What they need to conquer is the taste buds of those who are interested in vegetarian food, or so-called flexible vegetarians. This group of Americans who want to reduce their meat intake are far more numerous than true vegetarians. Some people refuse to eat meat because they are worried about animal abuse, while others are worried about environmental and health issues.
  This fall, New Wave Foods’ artificial shrimp made from seaweed and plant protein powder will appear on the restaurant’s menu. The company’s chief executive officer Mary McGovern said: “Our target group is not just vegans—the market is too small.”
  McGovern expanded his sights to include millennials, flexible vegetarians and vegans. People who are interested in trying new plant-based foods. She said: “I have worked in the food industry for 30 years, and I have never seen a market structure change like today.”
  Restaurants are also trying to catch up with this trend. Data from the NPD Group shows that compared to 2019, orders for plant-based products from large food distributors increased by 20% in June this year.
  However, attracting flexible vegetarians or consumers who occasionally choose vegetarian foods is not an easy task. They know what the taste and texture of real shrimp and turkey are, and if the vegan alternative is not tasty, they will not repurchase it.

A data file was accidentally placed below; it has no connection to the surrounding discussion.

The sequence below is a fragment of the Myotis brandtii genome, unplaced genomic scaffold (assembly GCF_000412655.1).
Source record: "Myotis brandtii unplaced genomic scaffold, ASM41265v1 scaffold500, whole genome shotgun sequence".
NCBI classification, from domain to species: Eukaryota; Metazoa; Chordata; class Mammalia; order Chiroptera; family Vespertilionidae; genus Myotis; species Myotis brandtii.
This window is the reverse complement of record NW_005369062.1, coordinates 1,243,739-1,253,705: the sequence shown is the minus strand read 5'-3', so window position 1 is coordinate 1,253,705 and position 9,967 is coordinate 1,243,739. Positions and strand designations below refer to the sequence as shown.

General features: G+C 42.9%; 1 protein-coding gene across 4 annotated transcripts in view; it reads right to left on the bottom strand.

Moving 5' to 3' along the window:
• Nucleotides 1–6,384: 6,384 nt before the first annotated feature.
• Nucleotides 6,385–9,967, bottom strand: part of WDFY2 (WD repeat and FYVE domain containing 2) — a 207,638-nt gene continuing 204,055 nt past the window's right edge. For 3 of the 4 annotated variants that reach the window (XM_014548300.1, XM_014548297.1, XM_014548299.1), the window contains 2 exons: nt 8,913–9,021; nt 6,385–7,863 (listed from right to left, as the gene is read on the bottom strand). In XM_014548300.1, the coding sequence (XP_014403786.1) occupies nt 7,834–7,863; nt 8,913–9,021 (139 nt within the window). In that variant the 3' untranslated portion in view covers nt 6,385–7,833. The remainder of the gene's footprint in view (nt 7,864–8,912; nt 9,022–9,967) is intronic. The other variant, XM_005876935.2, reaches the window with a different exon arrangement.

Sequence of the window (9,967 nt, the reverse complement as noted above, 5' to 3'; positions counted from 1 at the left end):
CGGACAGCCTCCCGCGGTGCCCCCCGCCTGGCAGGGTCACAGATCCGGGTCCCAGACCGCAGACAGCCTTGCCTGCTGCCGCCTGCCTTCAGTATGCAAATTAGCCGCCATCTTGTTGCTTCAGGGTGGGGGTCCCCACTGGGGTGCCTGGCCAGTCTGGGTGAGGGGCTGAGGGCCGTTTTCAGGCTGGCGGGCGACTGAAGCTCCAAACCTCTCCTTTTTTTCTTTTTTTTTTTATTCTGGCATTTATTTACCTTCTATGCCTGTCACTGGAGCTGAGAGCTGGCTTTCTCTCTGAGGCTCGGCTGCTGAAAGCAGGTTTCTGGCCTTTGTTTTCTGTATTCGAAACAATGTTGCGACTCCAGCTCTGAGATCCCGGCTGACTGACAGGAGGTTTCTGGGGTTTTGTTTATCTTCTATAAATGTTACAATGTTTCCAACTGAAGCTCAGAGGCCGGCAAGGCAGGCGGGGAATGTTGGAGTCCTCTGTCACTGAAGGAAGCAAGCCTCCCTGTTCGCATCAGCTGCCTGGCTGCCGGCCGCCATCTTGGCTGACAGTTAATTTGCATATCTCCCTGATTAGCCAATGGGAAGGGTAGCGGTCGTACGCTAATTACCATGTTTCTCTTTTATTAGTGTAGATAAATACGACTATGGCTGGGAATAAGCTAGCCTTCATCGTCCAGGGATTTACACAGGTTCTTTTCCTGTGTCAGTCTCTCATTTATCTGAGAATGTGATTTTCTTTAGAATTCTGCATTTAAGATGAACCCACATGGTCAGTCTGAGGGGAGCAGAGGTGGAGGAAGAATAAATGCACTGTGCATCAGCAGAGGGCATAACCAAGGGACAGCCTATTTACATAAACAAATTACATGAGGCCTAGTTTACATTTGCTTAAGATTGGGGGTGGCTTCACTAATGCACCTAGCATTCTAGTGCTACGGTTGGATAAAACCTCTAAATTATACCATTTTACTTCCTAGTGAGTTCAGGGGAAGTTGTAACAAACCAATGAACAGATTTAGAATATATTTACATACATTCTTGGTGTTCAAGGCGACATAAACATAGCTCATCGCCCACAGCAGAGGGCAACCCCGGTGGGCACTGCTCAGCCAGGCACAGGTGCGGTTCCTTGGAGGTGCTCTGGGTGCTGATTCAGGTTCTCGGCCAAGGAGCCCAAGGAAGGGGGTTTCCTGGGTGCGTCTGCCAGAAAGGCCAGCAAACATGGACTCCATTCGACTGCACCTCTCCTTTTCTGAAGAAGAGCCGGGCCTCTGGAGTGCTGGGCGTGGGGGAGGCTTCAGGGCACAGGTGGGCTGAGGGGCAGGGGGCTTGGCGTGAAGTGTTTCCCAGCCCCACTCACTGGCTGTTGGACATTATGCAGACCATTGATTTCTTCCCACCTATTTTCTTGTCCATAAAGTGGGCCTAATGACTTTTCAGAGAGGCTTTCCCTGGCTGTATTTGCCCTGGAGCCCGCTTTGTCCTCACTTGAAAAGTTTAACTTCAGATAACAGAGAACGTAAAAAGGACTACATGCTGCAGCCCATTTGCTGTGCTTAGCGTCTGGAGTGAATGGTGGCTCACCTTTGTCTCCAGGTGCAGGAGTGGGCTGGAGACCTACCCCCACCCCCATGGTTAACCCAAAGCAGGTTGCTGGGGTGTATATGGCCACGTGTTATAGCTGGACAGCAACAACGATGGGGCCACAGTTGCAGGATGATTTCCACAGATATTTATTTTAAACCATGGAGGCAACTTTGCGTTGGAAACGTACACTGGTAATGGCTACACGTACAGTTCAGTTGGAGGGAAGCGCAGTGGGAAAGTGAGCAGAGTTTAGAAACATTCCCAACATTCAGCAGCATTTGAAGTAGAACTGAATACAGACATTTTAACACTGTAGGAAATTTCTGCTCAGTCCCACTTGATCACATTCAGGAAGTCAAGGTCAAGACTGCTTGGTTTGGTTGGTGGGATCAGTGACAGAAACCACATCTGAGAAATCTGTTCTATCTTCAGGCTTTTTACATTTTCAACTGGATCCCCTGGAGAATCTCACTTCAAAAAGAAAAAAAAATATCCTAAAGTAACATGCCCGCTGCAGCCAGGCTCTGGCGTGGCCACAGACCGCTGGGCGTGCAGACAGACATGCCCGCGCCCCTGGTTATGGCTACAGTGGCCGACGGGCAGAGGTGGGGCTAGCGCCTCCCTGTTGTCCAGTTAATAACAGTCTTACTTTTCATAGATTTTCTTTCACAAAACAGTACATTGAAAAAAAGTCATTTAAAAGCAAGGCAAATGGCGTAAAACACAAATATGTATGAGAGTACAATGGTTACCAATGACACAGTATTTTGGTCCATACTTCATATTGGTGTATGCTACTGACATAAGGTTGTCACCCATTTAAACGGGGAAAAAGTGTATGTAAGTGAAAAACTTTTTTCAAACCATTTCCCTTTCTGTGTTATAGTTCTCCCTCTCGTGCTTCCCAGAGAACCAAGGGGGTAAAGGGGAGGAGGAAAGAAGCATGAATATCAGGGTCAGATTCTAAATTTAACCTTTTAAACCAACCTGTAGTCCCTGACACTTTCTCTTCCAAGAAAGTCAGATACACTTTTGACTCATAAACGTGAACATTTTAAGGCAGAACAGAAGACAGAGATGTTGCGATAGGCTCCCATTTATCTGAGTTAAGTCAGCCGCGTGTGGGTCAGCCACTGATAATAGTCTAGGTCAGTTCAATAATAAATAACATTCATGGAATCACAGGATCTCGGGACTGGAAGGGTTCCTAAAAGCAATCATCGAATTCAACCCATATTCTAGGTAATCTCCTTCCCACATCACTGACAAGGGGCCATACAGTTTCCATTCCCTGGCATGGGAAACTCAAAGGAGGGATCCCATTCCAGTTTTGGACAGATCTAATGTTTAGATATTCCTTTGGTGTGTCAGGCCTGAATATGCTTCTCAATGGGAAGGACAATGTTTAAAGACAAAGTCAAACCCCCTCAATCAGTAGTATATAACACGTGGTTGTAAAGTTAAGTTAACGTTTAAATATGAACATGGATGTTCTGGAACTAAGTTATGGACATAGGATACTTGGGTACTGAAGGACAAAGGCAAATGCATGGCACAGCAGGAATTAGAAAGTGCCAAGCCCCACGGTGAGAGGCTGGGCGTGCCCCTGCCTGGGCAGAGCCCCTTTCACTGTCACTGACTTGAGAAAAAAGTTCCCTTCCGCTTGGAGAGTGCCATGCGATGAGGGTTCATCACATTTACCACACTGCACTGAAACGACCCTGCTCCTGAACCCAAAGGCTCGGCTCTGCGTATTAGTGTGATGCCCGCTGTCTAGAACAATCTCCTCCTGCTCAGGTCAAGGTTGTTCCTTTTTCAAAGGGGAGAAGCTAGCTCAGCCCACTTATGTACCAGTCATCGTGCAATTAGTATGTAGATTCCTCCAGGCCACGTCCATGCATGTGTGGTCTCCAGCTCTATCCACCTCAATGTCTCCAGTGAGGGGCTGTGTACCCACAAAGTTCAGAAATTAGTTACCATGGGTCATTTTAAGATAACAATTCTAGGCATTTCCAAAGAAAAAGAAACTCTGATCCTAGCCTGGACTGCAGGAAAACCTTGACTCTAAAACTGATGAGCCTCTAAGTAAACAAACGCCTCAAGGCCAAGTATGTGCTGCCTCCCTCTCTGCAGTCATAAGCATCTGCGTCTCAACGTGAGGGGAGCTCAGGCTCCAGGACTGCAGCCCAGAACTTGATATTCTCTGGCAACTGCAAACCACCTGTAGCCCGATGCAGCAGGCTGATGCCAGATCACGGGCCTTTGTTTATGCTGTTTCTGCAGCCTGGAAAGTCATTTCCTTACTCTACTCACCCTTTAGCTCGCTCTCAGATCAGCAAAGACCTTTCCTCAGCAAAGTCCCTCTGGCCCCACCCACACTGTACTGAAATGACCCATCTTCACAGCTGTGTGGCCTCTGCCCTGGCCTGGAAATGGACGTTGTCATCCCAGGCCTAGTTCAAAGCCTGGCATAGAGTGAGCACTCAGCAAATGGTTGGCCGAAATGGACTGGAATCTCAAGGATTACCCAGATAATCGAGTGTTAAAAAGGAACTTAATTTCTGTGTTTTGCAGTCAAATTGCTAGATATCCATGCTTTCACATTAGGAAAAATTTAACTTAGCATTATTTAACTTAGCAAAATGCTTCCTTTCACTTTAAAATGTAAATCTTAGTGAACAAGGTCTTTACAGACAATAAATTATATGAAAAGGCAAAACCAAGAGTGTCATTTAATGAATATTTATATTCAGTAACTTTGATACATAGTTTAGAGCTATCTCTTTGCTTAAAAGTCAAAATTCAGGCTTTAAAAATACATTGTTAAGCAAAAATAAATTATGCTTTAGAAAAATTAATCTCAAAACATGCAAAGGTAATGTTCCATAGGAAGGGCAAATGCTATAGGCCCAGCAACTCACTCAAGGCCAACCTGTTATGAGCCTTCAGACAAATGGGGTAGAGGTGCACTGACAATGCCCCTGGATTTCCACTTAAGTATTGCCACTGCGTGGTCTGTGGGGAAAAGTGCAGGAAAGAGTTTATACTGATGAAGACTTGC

Megan Schmitt of Chicago turned from a vegetarian to a vegan about 4 years ago. She still remembered how disappointed she was with the vegan cheeses sold in the market. “It’s like eating cardboard or rubber,” she said.
  Schmidt began experimenting with fermenting various nut mixtures, and later switched to soybeans. “I like to use cheese as a canvas. This is my art.” Schmidt said, “I want my products to be both good-looking and delicious.”
  Reina Montenegro also encountered a similar situation. thing. There is a kind of luncheon meat that she has been eating since she was a child. For 6 years, she has always wanted to make a vegan version. She said: “The last thing I ate before becoming a vegan was luncheon meat, because I knew it would never be eaten again.” Later, she discovered that OmniFoodsr’s oval vegetable luncheon meat looks very similar to normal luncheon meat. picture. Montenegro said she spent almost a full year on the company’s executives before they agreed to import. Her Chef Reina restaurant in Brisbane, California specializes in vegan Filipino cuisine. The restaurant finally became one of 12 American restaurants using OmniFoods products in April this year.
  ”The ingredients are quickly used up.” Montenegro said, “OmniFoods products are only a little different from real luncheon meat-lower sodium content. The taste and texture are simply perfect.”
  Goldfarb of Unreal Deli Originally Plan to promote their own vegan cooked food through restaurants. As of the beginning of last year, she has signed supply agreements with many restaurants, stadiums and universities. After the outbreak, she quickly turned her attention to the grocery store.
  Now, she has opened a dialogue with many chain restaurants.
  ”Vegans and vegetarians will choose us. Flexible vegetarians are what we must strive for.” Goldfarb said.